There are so many thoughts running through my mind… Yesterday’s post seemed to come so easy, flowing from my fingertips onto the screen. Today I begin to get a glimpse of the road ahead and it scares me.
In a single moment my world was shattered, though I didn’t realize it at the time. I knew what others saw, what they expected and assumed about me, was wrong. Even now that distant memory brings exhilaration and terror. I had seen my true self, the one hidden away. One which, even though I couldn’t explain why, I knew would never be accepted. Human eyes can only see skin deep and hold little concern for all those things which make us who we are… So much more inside than out, an iceberg in the sea of assumption.
From this moment forward I would find myself drifting further away from the people around me; family, friends, school mates, and teachers. There was a sense of control in building those walls. Keeping thoughts, emotions, and knowledge safely tucked away into the corners of my mind. As is said, the best kept secrets are known by only one. I was the keeper of the keys, the architect and builder of my own prison.
It is a silent, suffocating place.
I have found myself asking a great many questions recently. I have to suppose there are others out there who have found themselves in a similar situation… To stop one day, close your eyes and wonder, ‘who am I?’
For me it was the realization of how unbalanced my life was, every day a battle just to survive mentally, emotionally, sometime physically. There was neither time nor energy to be wasted on pointless questions of who and what I was. After all, odds were I wouldn’t live long enough for it to matter. Now here I am having lived almost 3/4 of my life span without many answers.
As hard as it may be to believe at this point, I found I needed to return to the very beginning of this story and ask the question; at what point did I discover a comfort level with myself, even if it was only for a moment?
Time after time I found myself returning to a single moment, standing in front of a mirror looking at the girl who looked back at me. I knew what I saw was me, the real, true me as I knew myself to be, heart and soul. It was a thrilling, terrifying moment which took away my breath and set my heart to racing. I can only say it was akin to looking into your own eyes and finding your soul reflected there.
I hid this experience away out of fear. Fear of what it meant to me personally, fear of my family, fear of the people around me who I knew, without doubt, would never except what I knew in my heart to be true.
Of course this was simply a beginning. Truth has a way of making itself known regardless of how deeply we try to bury it, to deny its existence.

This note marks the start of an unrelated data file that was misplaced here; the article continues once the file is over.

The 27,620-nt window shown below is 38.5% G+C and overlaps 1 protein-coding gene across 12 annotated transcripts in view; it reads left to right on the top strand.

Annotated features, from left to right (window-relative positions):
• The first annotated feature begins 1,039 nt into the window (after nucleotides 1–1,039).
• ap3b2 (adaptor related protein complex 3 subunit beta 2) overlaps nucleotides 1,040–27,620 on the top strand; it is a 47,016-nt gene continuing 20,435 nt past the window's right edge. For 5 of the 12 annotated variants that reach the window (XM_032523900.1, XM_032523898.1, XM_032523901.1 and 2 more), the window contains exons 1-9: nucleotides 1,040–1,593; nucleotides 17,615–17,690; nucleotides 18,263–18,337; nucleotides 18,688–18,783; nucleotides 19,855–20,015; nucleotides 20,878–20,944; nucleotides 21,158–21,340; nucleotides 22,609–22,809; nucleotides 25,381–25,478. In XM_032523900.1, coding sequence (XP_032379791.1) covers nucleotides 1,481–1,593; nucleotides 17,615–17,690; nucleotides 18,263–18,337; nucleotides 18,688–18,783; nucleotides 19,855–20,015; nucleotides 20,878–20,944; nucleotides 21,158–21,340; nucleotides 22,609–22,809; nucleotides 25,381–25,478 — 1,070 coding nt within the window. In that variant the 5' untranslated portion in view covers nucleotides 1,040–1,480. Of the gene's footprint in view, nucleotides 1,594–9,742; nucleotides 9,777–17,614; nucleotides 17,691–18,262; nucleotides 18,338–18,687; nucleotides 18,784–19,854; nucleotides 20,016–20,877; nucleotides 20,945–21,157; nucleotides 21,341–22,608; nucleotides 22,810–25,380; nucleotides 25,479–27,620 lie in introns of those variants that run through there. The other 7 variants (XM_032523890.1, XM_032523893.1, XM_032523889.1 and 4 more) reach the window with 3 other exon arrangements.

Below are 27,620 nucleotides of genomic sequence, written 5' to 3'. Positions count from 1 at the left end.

Time and again I would find myself doing things to express who I was, silly things like putting a towel over my head, pretending it was hair, trying to keep “things” tucked out of sight during bath time or trying to put everything back inside where it belonged, all the while trying to convince myself other “boys” did the same things while knowing in my heart I was lying to myself.
All these years later I have found myself wanting to believe my memories are wrong. To find I have twisted events and dreams to create a reality which never existed and yet I cannot, in my heart, believe this to be true. The memories are too consistent. The emotional connection unbroken.
This is me. These are my memories and my experiences.
“My play Rotterdam opens this week at Theatre503 (I’m getting the plug in early). It’s about two women who are in a relationship and how that relationship changes when one reveals that he has always identified as male. Their names are Alice and Adrian, and I first had the idea for them five years ago.”
“At least 21 transgender women, most of them women of color, have been reportedly killed in the US this year. That number — 21 — may represent a bigger problem than you think: Since trans women of color make up a fraction of the population, LGBTQ and Black Lives Matter advocates are calling the deaths an ‘epidemic’ of violence.”
“In less than two weeks, Houston voters will consider Proposition 1, deciding whether the Houston Equal Rights Ordinance (HERO) will become law. Its opponents have made many incendiary arguments targeting transgender women, but their claims have a glaring hole: transgender men.”
Death looked at me. His expression seemed more irritated than perplexed. Few people noticed him, less understood who he was, and none I would guess, offered him a welcoming smile.